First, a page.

Summer is here! Time to stay indoors, in my dark air-conditioned office, and walk on the treadmill. It’s true. But I’m improving my mind as well as my glutes. In between binge-watching “Parks & Rec” on Netflix (I am such a Ron Swanson), I’ve discovered some podcasts about queerness, literature, and spirituality that are well worth your time.
If you love poetry, throwing shade, and gay sex stories–you know I do–Food 4 Thot is the place to be. (“Thot”, a/k/a “that ho over there”, is urban slang for slut, with some racial and class overtones. Slate explains the nuances here.) Food 4 Thot features Native American poet Tommy Pico, author of IRL and Nature Poem; Fran Tirado, editor of Hello Mr.; fiction writer Dennis Norris II, a MacDowell Colony Fellow; and scientist and essayist Joseph Osmundson. Guest hosts have included acclaimed novelist Alexander Chee and Black feminist poet Angel Nafis. Their snappy, rollicking conversations flow from serious analysis to salacious satire and back again: pastoral poetry and colonialism, giving ourselves permission to dislike the classics, awkward three-ways, the greatness of Eartha Kitt, and the name-guessing game “Steakhouse or Gay Bar?”
Kevin Garcia blogs about LGBTQ-affirming Christian theology and his journey to self-acceptance from a Southern evangelical background. His podcast A Tiny Revolution interviews groundbreaking queer spiritual leaders and allies, often people of color. Most but not all are still within the Christian tradition. Guests have included Austen Hartke, creator of the YouTube series “Transgender and Christian”; Deborah Jian Lee, author of Rescuing Jesus: How People of Color, Women and Queer Christians are Reclaiming Evangelicalism; and Rev. Jonathan Vanderbeck, a Reformed Church minister who had important things to say about monogamy and hypocrisy in “affirming” Christian spaces.
The Fat Feminist Witch “examines witchcraft and paganism from a modern, fat, feminist perspective; with a cauldron full of sass.” I highly recommend her recent interview with Little Red Tarot columnist Andi Grace about setting boundaries and surviving toxic masculinity. I plan to sign up for Andi’s next semester of Hawthorn Heart: Magical Boundaries for Women and Femmes, July 22-Oct. 14. Read an excerpt from the course material at Little Red Tarot:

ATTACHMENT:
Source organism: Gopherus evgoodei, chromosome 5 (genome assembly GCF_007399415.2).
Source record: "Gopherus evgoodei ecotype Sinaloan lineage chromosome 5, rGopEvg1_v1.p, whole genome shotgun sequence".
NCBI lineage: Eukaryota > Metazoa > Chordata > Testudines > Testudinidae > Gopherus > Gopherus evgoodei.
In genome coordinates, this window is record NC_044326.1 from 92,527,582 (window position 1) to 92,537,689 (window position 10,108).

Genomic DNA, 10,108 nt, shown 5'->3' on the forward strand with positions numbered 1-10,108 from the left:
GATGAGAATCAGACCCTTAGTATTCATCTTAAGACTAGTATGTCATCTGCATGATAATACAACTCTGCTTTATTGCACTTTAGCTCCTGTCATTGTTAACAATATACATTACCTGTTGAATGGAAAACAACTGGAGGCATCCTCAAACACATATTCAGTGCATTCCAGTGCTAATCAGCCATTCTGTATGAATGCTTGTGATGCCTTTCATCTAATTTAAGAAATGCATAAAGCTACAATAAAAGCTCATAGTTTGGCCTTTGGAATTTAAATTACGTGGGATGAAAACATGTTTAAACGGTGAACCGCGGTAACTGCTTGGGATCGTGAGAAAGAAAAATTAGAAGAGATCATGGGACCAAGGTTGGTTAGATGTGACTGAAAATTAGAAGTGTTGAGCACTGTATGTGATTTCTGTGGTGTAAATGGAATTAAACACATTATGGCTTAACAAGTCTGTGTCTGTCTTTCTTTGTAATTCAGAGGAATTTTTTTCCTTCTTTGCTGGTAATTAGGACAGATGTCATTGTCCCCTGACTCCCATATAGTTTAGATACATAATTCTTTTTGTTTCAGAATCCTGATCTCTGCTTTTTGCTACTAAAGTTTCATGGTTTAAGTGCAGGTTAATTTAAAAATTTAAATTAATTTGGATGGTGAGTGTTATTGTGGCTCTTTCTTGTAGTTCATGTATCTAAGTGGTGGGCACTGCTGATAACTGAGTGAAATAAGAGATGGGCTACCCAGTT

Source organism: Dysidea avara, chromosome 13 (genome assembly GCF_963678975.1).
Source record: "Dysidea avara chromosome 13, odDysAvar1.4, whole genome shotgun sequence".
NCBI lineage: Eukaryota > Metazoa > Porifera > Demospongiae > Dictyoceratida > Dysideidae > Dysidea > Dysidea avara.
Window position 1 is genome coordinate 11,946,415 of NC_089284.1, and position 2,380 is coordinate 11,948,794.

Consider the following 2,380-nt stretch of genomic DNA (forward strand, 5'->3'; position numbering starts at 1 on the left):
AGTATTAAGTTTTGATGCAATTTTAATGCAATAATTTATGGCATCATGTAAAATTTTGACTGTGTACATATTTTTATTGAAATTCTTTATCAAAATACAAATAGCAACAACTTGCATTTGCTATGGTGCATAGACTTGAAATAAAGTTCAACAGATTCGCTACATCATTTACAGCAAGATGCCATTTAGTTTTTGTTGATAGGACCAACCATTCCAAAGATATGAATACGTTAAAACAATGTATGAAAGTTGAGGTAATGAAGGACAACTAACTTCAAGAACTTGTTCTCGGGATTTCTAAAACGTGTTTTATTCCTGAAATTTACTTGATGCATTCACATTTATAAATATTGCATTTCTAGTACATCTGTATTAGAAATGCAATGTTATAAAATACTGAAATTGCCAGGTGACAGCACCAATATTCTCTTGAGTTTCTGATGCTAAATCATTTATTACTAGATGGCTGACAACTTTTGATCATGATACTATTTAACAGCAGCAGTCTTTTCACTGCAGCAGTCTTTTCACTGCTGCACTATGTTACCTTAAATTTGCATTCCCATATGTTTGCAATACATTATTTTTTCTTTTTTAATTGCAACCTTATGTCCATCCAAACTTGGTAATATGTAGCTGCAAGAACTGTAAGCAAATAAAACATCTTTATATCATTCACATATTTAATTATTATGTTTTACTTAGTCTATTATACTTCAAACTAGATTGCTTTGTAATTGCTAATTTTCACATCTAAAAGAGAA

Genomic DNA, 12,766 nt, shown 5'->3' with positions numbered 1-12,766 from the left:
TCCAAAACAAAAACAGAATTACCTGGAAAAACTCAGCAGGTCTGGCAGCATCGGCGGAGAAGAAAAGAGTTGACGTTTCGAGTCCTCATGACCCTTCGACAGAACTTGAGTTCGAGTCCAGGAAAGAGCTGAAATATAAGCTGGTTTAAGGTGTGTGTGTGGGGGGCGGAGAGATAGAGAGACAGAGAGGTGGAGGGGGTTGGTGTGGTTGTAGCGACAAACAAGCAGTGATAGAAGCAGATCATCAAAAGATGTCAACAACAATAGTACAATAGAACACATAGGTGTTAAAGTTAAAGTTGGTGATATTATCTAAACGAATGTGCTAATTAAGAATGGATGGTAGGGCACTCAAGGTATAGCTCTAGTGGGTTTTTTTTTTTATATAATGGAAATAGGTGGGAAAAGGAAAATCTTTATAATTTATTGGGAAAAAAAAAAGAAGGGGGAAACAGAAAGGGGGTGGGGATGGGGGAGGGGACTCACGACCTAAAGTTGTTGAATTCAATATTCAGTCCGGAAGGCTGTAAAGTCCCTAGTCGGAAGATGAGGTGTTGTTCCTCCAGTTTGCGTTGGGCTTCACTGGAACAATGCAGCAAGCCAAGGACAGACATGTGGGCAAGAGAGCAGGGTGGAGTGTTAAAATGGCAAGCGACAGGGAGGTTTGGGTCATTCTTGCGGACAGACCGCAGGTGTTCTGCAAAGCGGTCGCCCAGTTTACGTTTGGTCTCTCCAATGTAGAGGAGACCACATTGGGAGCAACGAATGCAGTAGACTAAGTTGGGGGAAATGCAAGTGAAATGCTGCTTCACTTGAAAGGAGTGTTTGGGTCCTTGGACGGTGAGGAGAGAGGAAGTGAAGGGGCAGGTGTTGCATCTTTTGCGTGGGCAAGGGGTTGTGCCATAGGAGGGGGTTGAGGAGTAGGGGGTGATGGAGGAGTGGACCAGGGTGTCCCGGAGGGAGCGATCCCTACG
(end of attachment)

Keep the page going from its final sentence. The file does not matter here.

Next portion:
The most effective boundaries that I’ve been able to enact in my life have all been: measurable, accountable, negotiable and communicable…
…Often, when we are setting a boundary, the need for the boundary arises from an emotional experience. And at the same time, boundaries that are built around our emotional, subjective or qualitative experience of something can be hard to maintain because they can be hard to measure in a concrete way.
This means: the need for the boundary arises from an emotional experience, but the boundary itself will be more effective if it’s nestled in a concrete way of measuring its effectiveness…
…Boundaries that are measurable are especially helpful for women and femmes because so much of our exhaustion and feeling of being used or not appreciated has to do with an implicit (or sometimes explicit) expectation that we will provide endless emotional labour. This labour is seen as a requirement and is often measured in how the feelings of the people around us shift based on the impacts of our time, wisdom and attention. And for most women and femmes, when we are giving this labour it goes unnoticed, but when we cease to do so, people feel angry that we aren’t providing, effortlessly and constantly, work that is perceived as a natural and necessary part of our being.
And so being able to measure, for example, how long we are willing to listen to someone process a feeling with us or what we deserve in return for this labour makes tangible and visible the work we do that is often invisibilized.
What podcasts do you recommend, readers?